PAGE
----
Renegade Capital

Meet a real life "renegade investor": Kate Poole, Co-Founder, Chordata Capital

December 14, 2021 Andrea Longton, Ebony Perkins, & Leah Fremouw Season 1 Episode 7
Renegade Capital
Meet a real life "renegade investor": Kate Poole, Co-Founder, Chordata Capital
Show Notes


Can you support regenerative economies, community-controlled investment, and still earn a reasonable return? 

What would you do if you suddenly had $2 million? Take it easy? Retire early? Maybe buy that custom vintage car you’ve been eyeing for years? None of the Renegade Capital crew have had to grapple with that particular question, so we decided to talk to someone who has. In this episode, we talk with Kate Poole, whose journey from inheriting a trust fund to becoming an “anti-capitalist” wealth manager provides a totally unique perspective on how people with means can leverage their capital.

About Kate.

Kate Poole takes a unique perspective on what it takes to build a just economy. With her business partner, Tiffany Brown, she co-founded Chordata Capital, an “anti-capitalist” wealth management firm that supports clients in redistributing rather than continuing to accumulate wealth. With a background in organizing and agitating in the impact investing field, Kate partners with young people with inherited wealth to transform their investment portfolios. Kate also co-founded Regenerative Finance in 2014 to organize other inheritors to shift control of capital to frontline communities; has worked in the local investing ecosystem since 2009; has been a member of Resource Generation since 2013; and now, with much thanks from us, is an official Renegade Capital alumni.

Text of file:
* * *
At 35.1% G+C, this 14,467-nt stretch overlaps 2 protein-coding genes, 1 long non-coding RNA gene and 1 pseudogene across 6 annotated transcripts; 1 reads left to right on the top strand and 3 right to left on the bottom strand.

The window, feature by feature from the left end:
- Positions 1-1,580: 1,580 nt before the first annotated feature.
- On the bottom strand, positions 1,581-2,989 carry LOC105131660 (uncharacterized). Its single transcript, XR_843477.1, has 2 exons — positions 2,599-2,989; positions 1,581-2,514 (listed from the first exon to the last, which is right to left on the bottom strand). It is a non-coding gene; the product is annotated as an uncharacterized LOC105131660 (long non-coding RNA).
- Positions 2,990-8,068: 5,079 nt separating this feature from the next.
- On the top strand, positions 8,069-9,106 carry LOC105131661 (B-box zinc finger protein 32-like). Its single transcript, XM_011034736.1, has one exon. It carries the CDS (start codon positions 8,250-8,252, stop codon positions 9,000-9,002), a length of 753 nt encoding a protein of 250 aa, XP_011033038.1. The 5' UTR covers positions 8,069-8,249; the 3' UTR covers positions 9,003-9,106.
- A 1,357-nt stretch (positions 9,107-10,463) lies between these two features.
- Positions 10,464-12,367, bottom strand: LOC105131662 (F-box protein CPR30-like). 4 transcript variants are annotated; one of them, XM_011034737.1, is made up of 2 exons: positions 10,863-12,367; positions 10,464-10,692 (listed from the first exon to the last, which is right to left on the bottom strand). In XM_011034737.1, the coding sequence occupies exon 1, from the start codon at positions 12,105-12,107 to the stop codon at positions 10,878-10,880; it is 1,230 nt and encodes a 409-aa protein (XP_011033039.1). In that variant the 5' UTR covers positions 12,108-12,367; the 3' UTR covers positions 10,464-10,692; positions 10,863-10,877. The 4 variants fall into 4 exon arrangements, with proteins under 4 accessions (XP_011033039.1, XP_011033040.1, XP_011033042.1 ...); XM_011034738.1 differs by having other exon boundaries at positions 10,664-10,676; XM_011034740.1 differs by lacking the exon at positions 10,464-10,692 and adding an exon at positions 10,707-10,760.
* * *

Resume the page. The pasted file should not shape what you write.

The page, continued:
A renegade not only listens but acts. We've consolidated a few tips from this episode to help you invest in local communities.

  1. Be honest & vulnerable about what you want to do with your investments: Tell others about your goal to invest in local communities. Don't be shy about your class background. When others learn about your plans, they may share opportunities and introduce you to people that can help you.
  2. If you inherit money, first learn what's permitted:  Some inheritances are in vehicles that aren't easily transferrable (ex: trusts). Learn how the inheritance is structured, what you're allowed to do, who the decision-makers are (if any), and what your organizing strategy should be if there are other decision-makers.
  3. Take your time: Don't rush, but move at a pace where you feel grounded and at peace.
  4. Connect with others who share your values and goals: Consider joining groups to see how others have invested their money. Organizations like Resource Generation, a nonprofit that organizes young people with wealth and class privilege, can be helpful.
  5. See where larger organizations are investing: Some organizations like Calvert Impact Capital and the Reinvestment Fund are supporting small communities across the country and world. You can start your research by seeing where and how they have invested.
  6. Contact Chordata Capital to learn how you can get started: If you want to redistribute your wealth, contact Kate and Tiffany Brown's firm, Chordata Capital. (Note: Check out Kate's cartoon that explains more about her personal investing journey

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